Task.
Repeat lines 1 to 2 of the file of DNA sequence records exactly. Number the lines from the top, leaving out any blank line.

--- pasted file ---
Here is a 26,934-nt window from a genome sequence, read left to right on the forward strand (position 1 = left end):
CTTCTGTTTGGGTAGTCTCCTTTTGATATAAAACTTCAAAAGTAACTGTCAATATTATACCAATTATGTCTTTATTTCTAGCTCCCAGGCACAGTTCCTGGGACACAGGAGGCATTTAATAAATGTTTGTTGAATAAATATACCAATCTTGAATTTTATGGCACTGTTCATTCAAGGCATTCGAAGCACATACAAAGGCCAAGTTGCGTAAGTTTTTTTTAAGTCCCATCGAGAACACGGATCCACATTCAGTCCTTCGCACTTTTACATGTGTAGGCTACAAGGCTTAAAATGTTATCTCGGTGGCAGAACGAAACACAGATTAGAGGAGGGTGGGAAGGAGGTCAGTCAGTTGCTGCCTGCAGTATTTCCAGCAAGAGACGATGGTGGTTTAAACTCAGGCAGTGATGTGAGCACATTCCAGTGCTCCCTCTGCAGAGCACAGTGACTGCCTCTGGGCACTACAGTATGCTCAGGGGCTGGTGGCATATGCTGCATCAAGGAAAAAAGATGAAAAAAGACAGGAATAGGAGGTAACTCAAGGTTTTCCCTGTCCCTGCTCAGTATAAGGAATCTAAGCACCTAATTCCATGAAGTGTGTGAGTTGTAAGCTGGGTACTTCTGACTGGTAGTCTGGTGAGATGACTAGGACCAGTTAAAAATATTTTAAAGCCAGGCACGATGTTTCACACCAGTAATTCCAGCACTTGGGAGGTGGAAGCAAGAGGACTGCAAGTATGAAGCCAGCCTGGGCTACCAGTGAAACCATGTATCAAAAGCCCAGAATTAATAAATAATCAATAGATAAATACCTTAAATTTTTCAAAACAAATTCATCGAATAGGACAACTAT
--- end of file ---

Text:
Here is a 26,934-nt window from a genome sequence, read left to right on the forward strand (position 1 = left end):
CTTCTGTTTGGGTAGTCTCCTTTTGATATAAAACTTCAAAAGTAACTGTCAATATTATACCAATTATGTCTTTATTTCTAGCTCCCAGGCACAGTTCCTGGGACACAGGAGGCATTTAATAAATGTTTGTTGAATAAATATACCAATCTTGAATTTTATGGCACTGTTCATTCAAGGCATTCGAAGCACATACAAAGGCCAAGTTGCGTAAGTTTTTTTTAAGTCCCATCGAGAACACGGATCCACATTCAGTCCTTCGCACTTTTACATGTGTAGGCTACAAGGCTTAAAATGTTATCTCGGTGGCAGAACGAAACACAGATTAGAGGAGGGTGGGAAGGAGGTCAGTCAGTTGCTGCCTGCAGTATTTCCAGCAAGAGACGATGGTGGTTTAAACTCAGGCAGTGATGTGAGCACATTCCAGTGCTCCCTCTGCAGAGCACAGTGACTGCCTCTGGGCACTACAGTATGCTCAGGGGCTGGTGGCATATGCTGCATCAAGGAAAAAAGATGAAAAAAGACAGGAATAGGAGGTAACTCAAGGTTTTCCCTGTCCCTGCTCAGTATAAGGAATCTAAGCACCTAATTCCATGAAGTGTGTGAGTTGTAAGCTGGGTACTTCTGACTGGTAGTCTGGTGAGATGACTAGGACCAGTTAAAAATATTTTAAAGCCAGGCACGATGTTTCACACCAGTAATTCCAGCACTTGGGAGGTGGAAGCAAGAGGACTGCAAGTATGAAGCCAGCCTGGGCTACCAGTGAAACCATGTATCAAAAGCCCAGAATTAATAAATAATCAATAGATAAATACCTTAAATTTTTCAAAACAAATTCATCGAATAGGACAACTAT